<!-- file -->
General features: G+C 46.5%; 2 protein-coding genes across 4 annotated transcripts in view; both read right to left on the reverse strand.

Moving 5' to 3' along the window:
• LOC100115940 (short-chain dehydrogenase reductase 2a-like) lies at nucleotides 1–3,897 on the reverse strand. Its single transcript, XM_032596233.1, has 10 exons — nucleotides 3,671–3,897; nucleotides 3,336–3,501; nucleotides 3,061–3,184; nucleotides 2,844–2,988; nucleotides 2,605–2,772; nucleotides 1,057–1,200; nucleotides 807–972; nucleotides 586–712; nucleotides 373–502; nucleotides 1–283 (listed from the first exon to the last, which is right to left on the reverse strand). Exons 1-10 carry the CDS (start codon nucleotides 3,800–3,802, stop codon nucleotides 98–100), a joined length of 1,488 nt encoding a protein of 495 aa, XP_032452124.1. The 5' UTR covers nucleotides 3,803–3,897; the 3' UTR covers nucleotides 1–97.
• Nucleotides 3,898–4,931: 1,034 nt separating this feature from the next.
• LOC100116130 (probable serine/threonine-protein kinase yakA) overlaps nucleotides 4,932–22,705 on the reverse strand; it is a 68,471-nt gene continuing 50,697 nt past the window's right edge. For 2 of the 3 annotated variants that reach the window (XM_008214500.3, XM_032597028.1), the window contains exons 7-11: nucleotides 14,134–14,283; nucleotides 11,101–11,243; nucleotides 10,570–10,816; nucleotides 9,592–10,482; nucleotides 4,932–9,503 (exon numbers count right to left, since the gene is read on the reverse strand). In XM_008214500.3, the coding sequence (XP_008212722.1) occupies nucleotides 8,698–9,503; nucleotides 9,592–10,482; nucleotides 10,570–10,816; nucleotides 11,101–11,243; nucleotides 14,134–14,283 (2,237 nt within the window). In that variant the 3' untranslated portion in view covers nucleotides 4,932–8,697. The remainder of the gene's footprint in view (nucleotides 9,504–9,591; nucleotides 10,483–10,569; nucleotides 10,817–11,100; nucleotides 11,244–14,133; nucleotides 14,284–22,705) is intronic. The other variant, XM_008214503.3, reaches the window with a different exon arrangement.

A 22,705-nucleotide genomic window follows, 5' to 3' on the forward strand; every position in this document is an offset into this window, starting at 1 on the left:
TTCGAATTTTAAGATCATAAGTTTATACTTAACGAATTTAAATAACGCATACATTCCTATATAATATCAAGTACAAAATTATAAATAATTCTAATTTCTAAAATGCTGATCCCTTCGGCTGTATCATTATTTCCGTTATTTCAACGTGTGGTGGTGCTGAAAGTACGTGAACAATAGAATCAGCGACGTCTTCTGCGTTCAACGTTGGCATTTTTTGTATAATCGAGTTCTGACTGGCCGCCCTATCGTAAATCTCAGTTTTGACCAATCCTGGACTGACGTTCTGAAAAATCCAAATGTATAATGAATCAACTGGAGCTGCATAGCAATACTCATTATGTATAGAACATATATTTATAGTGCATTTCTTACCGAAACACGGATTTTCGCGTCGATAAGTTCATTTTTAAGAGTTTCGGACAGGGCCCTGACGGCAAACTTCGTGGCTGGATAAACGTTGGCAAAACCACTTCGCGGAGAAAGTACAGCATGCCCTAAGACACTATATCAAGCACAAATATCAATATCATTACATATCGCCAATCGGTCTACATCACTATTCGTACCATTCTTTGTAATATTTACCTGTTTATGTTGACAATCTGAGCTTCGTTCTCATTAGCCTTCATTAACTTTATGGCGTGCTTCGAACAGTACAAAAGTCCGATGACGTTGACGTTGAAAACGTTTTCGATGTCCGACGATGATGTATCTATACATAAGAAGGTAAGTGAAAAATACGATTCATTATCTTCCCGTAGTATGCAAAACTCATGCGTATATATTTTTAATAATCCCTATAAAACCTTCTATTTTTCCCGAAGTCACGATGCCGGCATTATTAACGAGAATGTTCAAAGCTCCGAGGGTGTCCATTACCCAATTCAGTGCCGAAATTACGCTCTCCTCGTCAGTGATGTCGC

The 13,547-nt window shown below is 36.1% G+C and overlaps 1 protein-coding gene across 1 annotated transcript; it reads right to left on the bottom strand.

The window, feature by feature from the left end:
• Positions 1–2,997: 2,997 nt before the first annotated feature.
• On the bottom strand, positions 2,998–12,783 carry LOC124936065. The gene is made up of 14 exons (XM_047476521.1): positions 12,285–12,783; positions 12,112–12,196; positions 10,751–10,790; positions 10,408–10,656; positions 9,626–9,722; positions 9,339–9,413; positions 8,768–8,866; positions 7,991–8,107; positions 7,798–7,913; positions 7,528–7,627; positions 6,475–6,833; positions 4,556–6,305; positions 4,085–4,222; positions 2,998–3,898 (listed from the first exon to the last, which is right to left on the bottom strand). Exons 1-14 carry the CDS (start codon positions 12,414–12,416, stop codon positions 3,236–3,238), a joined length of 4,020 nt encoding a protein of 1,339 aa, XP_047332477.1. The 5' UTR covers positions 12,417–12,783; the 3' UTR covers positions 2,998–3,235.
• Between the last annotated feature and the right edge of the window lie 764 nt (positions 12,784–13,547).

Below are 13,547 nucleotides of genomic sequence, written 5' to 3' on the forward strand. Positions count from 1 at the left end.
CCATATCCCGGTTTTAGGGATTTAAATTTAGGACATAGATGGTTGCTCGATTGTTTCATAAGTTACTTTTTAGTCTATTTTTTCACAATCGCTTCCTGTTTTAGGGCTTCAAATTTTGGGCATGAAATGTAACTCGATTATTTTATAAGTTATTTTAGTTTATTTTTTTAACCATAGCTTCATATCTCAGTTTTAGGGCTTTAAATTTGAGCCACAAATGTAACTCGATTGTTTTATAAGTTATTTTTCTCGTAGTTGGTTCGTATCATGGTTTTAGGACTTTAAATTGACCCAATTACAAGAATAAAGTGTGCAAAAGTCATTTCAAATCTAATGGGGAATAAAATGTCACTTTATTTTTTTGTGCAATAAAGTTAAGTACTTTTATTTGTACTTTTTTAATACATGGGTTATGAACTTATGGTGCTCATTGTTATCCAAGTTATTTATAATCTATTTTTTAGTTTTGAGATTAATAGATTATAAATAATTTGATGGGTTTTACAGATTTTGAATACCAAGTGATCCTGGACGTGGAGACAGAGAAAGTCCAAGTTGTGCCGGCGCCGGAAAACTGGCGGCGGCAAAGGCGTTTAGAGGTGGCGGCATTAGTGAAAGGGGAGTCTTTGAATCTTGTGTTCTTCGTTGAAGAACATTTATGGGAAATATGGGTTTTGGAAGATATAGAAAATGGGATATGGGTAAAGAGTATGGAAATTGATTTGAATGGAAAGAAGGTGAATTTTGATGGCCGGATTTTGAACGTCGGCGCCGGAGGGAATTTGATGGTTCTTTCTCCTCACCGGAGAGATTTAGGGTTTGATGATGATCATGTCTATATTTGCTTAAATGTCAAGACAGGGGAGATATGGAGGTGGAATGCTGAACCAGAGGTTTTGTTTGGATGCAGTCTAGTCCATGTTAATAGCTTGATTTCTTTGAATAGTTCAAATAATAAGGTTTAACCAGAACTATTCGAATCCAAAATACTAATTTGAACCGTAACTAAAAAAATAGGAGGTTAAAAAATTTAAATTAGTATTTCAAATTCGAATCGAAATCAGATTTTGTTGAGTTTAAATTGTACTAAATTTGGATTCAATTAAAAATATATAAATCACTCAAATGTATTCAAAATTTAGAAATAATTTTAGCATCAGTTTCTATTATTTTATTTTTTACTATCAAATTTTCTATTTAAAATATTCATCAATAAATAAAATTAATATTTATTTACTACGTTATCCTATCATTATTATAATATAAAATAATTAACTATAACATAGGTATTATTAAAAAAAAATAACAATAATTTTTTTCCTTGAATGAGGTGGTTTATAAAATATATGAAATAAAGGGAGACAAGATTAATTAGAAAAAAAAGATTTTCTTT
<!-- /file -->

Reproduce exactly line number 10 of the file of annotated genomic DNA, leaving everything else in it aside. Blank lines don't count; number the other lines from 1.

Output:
• Positions 1–2,997: 2,997 nt before the first annotated feature.